At a time when Capitol Hill remains mired in gridlock, U.S. Rep. William Keating, D-Bourne, has been finding alternative routes to get things done. For example, in the past two years, Keating secured about $120 million in federal funding for the 9th Congressional District for everything from workforce development to public safety.
We recommend Keating for many reasons, including his willingness to work across the aisle on such critical issues as national security, the opioids epidemic, and federal flood insurance.
At a candidates forum on Oct. 15, Keating said he is motivated by values, not party.
For example, Keating was the only Democrat on the Homeland Security Committee to push for the release of the findings of a special investigation into the Boston Marathon bombings. In that investigation, Keating was compelled to travel to Russia to gather intelligence on the bombers because the FBI refused to provide him the information he needed. And when he found out the FBI dismissed critical information about the bombers before the attack, members of his own party asked him to keep it quiet so as not to embarrass the Obama administration.
As for his ability to work with the GOP, Keating worked with the majority whip from Louisiana to improve the federal flood insurance program. He created a bipartisan coalition of legislators who live in districts containing nuclear power plants to work together to make sure plants like the Pilgrim Nuclear Power Station in Plymouth are safely decommissioned.
Despite a do-nothing Congress, Keating is far from ineffective. When we asked him to list some of his accomplishments in just the past two years, we had to cut him off after about 20 minutes. His list includes:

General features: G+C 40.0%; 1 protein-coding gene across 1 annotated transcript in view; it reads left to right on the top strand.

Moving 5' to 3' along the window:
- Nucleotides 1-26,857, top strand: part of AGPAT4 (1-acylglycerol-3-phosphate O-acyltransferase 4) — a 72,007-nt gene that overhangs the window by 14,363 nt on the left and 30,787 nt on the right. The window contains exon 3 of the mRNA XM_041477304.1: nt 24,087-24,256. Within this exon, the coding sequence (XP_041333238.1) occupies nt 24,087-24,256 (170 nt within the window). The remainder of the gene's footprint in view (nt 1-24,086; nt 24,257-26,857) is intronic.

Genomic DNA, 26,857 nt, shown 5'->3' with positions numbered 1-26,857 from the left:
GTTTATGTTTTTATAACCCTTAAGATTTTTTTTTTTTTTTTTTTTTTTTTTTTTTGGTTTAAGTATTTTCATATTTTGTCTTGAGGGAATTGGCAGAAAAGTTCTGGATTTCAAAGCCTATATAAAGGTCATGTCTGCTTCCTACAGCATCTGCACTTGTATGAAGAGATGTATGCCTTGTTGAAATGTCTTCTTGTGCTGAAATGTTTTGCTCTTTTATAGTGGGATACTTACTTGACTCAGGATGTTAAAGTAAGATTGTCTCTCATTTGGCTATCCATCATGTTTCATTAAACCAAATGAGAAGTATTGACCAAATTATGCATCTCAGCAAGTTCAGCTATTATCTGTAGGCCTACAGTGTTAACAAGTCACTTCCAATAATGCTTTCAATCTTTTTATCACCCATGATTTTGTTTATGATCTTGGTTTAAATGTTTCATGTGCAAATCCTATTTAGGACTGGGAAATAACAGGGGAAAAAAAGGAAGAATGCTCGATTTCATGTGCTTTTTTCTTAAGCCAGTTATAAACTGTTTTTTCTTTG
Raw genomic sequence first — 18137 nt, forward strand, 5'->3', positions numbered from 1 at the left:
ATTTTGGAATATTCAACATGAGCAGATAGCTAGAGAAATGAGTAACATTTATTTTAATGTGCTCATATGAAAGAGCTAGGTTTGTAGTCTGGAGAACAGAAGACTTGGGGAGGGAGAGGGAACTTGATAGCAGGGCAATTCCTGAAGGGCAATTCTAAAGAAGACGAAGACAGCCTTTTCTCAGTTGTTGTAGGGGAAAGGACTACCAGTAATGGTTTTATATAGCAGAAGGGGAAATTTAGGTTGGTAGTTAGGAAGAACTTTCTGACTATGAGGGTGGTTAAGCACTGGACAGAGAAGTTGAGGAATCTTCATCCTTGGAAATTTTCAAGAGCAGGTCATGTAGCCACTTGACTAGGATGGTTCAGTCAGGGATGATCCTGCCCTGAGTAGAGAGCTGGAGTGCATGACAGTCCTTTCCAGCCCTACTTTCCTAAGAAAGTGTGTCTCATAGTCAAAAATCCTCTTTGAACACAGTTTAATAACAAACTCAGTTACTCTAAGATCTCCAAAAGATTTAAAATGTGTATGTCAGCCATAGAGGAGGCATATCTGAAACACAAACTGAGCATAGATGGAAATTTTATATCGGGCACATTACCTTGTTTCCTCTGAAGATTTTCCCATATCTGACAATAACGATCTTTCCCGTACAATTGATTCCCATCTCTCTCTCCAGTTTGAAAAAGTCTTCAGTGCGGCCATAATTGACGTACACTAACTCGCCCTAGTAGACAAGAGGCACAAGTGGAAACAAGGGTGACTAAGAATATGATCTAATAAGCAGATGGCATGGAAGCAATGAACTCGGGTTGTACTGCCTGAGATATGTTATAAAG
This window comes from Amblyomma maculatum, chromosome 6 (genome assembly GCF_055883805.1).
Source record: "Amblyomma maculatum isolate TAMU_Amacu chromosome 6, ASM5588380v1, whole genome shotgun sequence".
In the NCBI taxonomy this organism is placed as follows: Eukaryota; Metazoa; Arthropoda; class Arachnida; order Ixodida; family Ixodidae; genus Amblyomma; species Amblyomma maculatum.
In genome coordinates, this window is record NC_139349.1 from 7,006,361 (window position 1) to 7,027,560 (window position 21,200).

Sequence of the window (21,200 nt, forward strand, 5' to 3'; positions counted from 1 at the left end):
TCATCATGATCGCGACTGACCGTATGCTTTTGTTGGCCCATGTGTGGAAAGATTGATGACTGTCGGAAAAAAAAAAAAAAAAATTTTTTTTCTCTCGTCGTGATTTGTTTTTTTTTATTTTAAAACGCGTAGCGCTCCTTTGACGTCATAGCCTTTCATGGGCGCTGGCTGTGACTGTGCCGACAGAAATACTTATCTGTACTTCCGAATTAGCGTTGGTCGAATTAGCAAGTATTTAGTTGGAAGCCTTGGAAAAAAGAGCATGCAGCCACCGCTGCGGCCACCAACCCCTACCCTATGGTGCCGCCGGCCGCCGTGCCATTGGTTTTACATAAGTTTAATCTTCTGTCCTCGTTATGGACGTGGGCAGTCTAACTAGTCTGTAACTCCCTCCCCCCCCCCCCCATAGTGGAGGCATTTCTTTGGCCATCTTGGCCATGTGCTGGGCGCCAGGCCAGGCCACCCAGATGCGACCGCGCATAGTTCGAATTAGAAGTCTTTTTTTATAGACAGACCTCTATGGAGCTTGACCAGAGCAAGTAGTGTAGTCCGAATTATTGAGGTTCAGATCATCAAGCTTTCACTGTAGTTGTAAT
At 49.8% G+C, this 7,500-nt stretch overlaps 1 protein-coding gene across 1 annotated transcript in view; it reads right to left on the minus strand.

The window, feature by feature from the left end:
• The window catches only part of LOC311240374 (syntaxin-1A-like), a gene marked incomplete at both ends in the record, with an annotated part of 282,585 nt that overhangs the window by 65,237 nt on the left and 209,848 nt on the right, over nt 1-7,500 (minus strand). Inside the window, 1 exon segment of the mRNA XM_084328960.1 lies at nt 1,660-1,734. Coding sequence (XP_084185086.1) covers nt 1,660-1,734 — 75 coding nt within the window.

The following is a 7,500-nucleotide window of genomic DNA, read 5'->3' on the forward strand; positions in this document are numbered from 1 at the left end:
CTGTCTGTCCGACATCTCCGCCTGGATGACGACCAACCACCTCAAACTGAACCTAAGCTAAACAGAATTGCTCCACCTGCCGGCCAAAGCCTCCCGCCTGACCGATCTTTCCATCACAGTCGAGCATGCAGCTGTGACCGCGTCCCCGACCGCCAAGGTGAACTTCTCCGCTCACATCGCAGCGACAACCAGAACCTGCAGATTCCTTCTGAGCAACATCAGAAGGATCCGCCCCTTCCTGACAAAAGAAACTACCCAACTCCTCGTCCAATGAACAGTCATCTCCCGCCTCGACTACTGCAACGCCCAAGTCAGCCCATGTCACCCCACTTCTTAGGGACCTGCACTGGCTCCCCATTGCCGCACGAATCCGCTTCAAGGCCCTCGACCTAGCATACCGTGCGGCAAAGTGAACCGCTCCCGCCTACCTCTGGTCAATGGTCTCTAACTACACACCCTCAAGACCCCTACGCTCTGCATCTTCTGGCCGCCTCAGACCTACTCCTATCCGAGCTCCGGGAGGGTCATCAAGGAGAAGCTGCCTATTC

-- A bill to attack ISIS’s main source of funding – the trafficking of cultural properties – passed the House and a key provision was signed into law.
-- Convincing the Department of Labor to reduce the backlog in processing H-2B visa applications and get guest workers to the Cape and Islands quicker.
-- Securing $923,000 for opioid abuse treatment and prevention programs in the district, including $250,000 for expanding the Drug-Free Communities Program on Martha’s Vineyard. As a member of the Bipartisan Task Force to Combat the Heroin Epidemic, Keating helped bring 18 opioid-related bills to the House floor.
-- Securing about $700,000 in funding from the Department of Commerce to address the needs of fishing communities, including maintaining sustainable fisheries and increasing opportunities to keep working waterfronts viable.
-- Fighting for reauthorization of the Export-Import Bank. The bank helped businesses in southeast Massachusetts and the Cape and Islands secure more than $30 million in assistance to increase their competitiveness in the global marketplace.
-- Writing two provisions that provide funding and resources for prescription drug take-back programs. Both were signed into law by President Obama.
As for Keating's GOP opponent, Alliegro raises some important points, such as reducing regulations, better enforcing existing immigration law, and cutting waste in government.
But Keating does not disagree on some of those issues. For instance, he told our editorial board that the Homeland Security Department is "one of the most bloated and fragmented bureaucracies in our government." Keating said he would like to consolidate some of its operations. "I would like to see some offices closed in expensive places like Boston and moved to Joint Base Cape Cod,” he said.
But one of the starkest differences between Keating and Alliegro is Keating’s willingness to aggressively work to mitigate the effects of climate change on the Cape and Islands.
"Climate change affects our fishing, tourism and hospitality industries," he said. As a result, Keating has secured more than $10 million for local coastal resiliency projects. He also led a bipartisan effort to preserve $46.3 million for a program that helps coastal communities prepare for and respond to extreme weather.
Keating works hard for the district, and we urge voters to return him to Congress.
(This article originally appeared here in the Cape Cod Times on October 26, 2016)